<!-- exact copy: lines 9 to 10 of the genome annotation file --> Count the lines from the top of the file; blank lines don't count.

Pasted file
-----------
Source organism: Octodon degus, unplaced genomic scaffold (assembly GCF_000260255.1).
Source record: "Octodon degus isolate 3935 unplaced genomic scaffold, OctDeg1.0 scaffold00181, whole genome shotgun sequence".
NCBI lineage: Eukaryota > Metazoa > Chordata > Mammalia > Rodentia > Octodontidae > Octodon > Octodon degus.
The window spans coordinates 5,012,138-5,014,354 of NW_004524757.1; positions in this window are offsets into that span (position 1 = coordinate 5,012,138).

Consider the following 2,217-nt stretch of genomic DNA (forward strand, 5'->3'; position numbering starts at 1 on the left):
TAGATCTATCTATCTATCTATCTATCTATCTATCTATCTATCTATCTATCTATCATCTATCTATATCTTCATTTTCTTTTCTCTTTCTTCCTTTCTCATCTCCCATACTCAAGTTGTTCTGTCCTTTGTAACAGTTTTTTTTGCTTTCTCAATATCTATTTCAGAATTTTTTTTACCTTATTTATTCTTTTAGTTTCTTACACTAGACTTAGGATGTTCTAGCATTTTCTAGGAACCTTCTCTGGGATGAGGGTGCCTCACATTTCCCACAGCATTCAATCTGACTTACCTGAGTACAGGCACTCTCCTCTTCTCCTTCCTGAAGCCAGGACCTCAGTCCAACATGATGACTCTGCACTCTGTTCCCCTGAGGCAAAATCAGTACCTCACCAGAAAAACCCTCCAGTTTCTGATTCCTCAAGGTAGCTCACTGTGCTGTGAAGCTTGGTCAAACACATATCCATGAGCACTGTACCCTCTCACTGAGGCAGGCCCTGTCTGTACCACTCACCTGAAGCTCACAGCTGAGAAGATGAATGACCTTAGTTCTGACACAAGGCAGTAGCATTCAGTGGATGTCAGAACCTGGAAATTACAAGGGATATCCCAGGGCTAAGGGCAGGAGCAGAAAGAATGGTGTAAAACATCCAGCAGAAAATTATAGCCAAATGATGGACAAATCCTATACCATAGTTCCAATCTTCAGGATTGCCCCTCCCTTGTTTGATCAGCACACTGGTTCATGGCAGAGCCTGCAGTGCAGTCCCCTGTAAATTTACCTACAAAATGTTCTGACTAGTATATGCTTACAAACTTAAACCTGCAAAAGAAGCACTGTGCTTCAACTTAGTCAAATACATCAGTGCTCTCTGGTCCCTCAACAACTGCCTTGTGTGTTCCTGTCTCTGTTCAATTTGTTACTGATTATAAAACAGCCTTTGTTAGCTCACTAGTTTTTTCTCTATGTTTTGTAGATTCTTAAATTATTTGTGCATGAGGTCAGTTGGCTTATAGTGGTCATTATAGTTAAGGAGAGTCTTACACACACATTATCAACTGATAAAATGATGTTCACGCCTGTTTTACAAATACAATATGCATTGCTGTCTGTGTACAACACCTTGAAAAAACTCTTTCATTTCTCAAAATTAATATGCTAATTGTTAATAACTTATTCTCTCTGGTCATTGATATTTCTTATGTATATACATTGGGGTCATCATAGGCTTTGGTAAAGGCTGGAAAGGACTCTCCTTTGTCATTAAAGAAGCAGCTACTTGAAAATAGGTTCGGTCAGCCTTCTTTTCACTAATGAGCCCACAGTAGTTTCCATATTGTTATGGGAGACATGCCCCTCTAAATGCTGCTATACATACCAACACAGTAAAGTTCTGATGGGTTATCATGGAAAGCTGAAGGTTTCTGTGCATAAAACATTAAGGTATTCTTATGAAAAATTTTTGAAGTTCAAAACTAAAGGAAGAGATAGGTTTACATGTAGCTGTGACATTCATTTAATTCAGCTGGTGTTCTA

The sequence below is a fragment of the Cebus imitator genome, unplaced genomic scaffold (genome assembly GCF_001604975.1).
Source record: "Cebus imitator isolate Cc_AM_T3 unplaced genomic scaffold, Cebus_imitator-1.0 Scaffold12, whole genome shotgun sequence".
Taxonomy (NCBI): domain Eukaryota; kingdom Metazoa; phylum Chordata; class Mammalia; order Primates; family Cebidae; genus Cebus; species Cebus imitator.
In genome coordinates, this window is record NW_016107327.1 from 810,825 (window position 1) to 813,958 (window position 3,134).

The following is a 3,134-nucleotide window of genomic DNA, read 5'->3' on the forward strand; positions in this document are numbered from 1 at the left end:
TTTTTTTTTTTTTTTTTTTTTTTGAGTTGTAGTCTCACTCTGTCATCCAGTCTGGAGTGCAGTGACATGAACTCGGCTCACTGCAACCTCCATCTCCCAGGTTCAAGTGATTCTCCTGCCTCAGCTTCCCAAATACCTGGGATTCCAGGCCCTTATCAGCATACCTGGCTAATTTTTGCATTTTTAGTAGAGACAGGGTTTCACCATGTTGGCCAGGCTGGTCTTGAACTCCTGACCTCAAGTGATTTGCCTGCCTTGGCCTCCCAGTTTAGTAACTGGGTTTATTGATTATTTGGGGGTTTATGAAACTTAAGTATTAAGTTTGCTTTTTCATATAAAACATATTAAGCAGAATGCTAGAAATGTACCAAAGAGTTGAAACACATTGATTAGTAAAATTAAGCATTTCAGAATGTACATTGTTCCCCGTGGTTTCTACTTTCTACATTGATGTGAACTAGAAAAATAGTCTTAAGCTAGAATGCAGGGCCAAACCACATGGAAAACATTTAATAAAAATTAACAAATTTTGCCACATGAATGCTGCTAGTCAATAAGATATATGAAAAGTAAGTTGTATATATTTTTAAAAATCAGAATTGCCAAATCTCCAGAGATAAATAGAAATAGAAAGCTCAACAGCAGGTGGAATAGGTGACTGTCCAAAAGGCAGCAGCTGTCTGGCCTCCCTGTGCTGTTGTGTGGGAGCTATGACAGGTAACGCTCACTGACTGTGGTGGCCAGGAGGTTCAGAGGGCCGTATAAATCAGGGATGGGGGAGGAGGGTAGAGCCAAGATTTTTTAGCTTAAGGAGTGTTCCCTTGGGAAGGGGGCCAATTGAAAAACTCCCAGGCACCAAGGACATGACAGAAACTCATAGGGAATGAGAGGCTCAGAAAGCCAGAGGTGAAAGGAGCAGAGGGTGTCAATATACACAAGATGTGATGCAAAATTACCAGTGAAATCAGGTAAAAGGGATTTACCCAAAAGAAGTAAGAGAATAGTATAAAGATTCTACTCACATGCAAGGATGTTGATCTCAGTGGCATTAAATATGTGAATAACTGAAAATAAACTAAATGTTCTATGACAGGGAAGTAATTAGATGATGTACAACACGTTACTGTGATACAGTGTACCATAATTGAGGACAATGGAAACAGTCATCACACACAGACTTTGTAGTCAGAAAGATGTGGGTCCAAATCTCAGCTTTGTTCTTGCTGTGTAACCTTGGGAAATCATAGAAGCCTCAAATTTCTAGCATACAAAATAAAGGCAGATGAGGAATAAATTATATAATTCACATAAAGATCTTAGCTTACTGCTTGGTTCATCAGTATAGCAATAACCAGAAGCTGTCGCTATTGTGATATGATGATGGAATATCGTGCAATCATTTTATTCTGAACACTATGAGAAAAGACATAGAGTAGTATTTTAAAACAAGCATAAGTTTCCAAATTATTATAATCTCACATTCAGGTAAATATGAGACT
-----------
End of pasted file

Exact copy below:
Taxonomy (NCBI): domain Eukaryota; kingdom Metazoa; phylum Chordata; class Mammalia; order Primates; family Cebidae; genus Cebus; species Cebus imitator.
In genome coordinates, this window is record NW_016107327.1 from 810,825 (window position 1) to 813,958 (window position 3,134).